E-biking vacations in Tuscany & Umbria

Tossing up between Tuscany and Umbria? Why choose when you can e-bike through both? Electric is the way to go if you’ve got longer distances and rolling hills of farmland to cover. In a week, you can cross from Tuscany into Umbria, skirt the lovely Lake Trasimeno and make a pilgrimage to Assisi. St Francis was born here, but you don’t need the patron saint of nature to remind you that the natural landscape here should be treasured.
Umbria, the Italian peninsula’s only landlocked region, gets less attention than Tuscany, its quiet valleys sun-dappled, not tourist-tramped.
Umbria, tucked to the east of Tuscany, is something of a hinterland. It gets far fewer visitors, which is criminal, as there are some great agritourismo properties making the most of the region’s rich farmland. If you take the time to explore, you can find plenty of locally-produced products; look out for pork from Norcia and white Trebbiano wine (called Prociano on local menus). E-biking connects you to the suppliers you might miss by car, and gets you investing in the places off the beaten track.

Where to go e-biking in Tuscany and Umbria

From Tuscany’s eastern hill towns, you can see Umbria spreading out to the east. There’s Lake Trasimeno, Italy’s third largest lake, and Perugia, the region’s capital, beyond it. Cross the River Tiber valley and reach Assisi, birthplace of St Francis and important Christian pilgrimage site. As you cycle deeper into Umbria, you’ll start to recognise the landscape before you. You’ll notice the smaller, family-run organic farms, old vineyards where roses bloom among the vines, and fields upon fields of brilliant sunflowers. This region is known as Italy’s ‘green heart’ and it looks the part.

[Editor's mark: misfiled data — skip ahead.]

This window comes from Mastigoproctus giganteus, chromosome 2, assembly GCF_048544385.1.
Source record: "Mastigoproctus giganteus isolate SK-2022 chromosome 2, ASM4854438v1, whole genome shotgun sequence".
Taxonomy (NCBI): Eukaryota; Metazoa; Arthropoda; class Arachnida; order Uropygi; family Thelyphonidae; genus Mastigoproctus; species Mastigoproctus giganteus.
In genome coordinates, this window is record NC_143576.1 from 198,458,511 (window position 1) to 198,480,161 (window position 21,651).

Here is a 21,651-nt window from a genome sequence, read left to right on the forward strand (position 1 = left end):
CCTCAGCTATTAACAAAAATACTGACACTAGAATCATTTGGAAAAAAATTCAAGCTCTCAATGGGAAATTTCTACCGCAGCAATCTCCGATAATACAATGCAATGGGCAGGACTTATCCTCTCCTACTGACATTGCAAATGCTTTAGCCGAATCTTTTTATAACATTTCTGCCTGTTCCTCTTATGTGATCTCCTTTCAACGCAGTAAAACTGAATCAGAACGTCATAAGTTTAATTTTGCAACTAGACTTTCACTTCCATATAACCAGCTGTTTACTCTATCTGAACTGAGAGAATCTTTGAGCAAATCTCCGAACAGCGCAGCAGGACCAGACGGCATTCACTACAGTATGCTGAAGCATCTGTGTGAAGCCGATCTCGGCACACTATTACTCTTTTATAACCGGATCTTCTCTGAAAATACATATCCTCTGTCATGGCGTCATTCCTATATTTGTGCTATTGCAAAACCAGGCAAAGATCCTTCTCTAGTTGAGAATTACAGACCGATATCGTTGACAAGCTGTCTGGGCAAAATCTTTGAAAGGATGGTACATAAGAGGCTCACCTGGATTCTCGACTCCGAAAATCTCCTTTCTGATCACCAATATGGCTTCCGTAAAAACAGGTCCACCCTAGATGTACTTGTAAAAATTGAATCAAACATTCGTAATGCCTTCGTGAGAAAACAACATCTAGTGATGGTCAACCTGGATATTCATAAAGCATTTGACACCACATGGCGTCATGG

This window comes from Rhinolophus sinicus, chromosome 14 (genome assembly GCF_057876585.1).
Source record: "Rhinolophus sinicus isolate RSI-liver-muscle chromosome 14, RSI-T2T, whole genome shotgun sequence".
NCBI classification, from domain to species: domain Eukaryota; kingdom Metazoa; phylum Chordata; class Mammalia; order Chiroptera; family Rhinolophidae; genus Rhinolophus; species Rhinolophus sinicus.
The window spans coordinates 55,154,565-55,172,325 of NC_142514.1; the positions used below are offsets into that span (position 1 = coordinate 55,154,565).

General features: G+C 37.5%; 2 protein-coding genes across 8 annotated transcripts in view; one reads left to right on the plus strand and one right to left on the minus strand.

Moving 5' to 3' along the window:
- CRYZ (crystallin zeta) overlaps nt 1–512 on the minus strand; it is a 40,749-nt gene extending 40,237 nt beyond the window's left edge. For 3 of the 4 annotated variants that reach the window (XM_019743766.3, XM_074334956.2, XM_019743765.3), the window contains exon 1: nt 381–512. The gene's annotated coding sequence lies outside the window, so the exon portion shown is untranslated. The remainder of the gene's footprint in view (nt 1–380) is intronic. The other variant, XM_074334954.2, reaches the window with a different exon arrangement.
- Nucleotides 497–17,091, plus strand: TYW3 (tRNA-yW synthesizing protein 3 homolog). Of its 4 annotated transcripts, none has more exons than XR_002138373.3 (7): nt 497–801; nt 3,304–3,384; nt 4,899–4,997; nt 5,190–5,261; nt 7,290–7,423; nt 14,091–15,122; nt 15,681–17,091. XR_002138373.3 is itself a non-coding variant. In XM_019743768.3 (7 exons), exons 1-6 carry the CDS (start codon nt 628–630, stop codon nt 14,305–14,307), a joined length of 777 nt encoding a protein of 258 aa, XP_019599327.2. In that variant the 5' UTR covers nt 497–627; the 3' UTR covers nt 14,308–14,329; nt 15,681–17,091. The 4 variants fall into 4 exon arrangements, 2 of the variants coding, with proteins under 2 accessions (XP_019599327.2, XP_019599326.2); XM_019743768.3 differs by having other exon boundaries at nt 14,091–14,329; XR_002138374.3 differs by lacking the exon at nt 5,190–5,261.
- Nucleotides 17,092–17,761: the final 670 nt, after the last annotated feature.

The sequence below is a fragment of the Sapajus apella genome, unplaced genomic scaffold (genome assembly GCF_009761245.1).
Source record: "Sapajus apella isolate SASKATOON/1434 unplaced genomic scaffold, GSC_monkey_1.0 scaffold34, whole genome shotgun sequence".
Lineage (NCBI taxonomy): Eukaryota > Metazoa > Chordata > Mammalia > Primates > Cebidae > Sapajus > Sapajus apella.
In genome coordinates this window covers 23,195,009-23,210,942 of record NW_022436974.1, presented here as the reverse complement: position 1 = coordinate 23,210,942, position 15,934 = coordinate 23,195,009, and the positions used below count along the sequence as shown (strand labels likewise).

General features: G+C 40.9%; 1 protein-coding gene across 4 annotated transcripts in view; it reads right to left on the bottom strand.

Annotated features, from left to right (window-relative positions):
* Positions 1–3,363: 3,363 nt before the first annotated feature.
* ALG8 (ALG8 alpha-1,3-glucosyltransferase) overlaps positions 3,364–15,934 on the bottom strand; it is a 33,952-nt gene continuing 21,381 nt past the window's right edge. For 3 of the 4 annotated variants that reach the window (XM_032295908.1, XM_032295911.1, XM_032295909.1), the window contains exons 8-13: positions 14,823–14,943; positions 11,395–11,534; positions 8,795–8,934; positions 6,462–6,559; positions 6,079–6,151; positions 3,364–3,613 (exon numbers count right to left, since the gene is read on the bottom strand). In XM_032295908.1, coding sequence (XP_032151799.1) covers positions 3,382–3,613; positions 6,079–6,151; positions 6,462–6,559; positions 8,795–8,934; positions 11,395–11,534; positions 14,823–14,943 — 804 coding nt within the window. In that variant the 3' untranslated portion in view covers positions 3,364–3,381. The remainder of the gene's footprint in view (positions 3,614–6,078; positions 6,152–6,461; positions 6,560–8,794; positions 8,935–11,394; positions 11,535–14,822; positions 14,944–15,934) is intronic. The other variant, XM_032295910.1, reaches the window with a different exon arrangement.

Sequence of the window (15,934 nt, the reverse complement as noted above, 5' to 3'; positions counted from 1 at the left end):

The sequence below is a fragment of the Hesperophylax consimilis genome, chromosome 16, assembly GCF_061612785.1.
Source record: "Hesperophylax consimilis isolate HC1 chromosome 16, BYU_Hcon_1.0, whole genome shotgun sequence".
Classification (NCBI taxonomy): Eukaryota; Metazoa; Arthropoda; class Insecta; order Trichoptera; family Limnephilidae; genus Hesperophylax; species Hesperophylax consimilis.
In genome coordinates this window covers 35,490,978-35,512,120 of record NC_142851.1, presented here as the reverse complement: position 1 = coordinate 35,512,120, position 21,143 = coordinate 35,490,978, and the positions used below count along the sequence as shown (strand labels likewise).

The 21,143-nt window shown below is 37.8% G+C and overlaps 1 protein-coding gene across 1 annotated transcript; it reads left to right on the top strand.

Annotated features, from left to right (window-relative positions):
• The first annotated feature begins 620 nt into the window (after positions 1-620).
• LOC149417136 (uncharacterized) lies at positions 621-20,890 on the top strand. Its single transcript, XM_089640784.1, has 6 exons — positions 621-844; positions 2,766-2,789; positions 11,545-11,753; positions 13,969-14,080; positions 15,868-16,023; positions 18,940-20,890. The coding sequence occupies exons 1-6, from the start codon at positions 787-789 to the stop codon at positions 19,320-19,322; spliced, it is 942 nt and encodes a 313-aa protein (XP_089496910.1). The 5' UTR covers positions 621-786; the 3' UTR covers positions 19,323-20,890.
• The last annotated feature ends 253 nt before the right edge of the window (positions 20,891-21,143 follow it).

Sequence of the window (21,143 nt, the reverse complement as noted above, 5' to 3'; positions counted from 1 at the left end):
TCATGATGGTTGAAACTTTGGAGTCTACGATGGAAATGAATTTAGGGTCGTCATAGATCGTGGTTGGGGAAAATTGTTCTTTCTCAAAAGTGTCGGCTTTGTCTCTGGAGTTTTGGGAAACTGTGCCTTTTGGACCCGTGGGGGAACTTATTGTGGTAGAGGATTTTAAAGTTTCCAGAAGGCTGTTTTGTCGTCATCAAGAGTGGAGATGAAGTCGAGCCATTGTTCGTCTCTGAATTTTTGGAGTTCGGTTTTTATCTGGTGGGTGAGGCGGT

Assisi

Perugia may be Umbria’s capital, but Assisi is a major pilgrimage site for Christians. The beloved St Francis was born here and the town is richly decorated to celebrate him. There’s the UNESCO-listed, be-frescoed basilica where you can spot masterpieces by Giotto. Outside, the statue of humble St Francis on horseback, head bowed, is far more affecting than the average imposing equestrian tribute.

Cortona

A lovely Tuscan town, Cortona’s hilltop position frustrates drivers looking for parking (leaving cyclists feeling smug), but offers lovely views of the Chianti valley and a distant glimpse of Lake Trasimeno. The important Etruscan Academy Museum of Cortona (MAEC) opened in 2005. It holds varied treasures relating to the mysterious pre-Roman civilisation: we don’t know much about the Etruscans, but they did make very interesting tombs.

Gubbio

On the slopes of Mount Ingino, Gubbio’s dark grey streets and narrow alleys are old and atmospheric. Museums, palaces and churches complete the picture of medieval might. The 14th century Palazzo di Consoli is now a museum, and the suspended square in front of it offers beautiful windswept views down the hill, whilst a funicular takes you to the top of the mountain.

Lake Trasimeno

Just a shade smaller than Lake Como, Lake Trasimeno is distractingly pretty, half-surrounded by hills, and lush with wildlife. It wasn’t the distracting beauty of the lake that thwarted Flaminius in 217 BC, but Hannibal and his army of Carthaginians, who defeated the Roman consul on these shores with the largest ambush in military history.

Montone

Unchanged for centuries, this little Umbrian town is a great base for reaching both Tuscan and Umbrian sights. Lapped by a defensive wall, the village was famously the home of Braccio de Montone, a condottieri (leader of a band of mercenary soldiers). In the 15th century, this ambitious solider conquered most of Umbria. He was excommunicated by the Pope not once, but twice, then died of battle wounds and became an Italian legend.

Via Flaminia

The Roman consul Flaminius might not have had much luck beating Hannibal at Lake Trasimeno, but gives his name to this Roman Road, which is still used today. Built in 220 BC, it runs all the way from Rome, north to Rimini on the Adriatic, passing through the Umbrian Apennines on the way. Channel Roman discipline as you cycle along, and keep in formation.

What does this trip entail?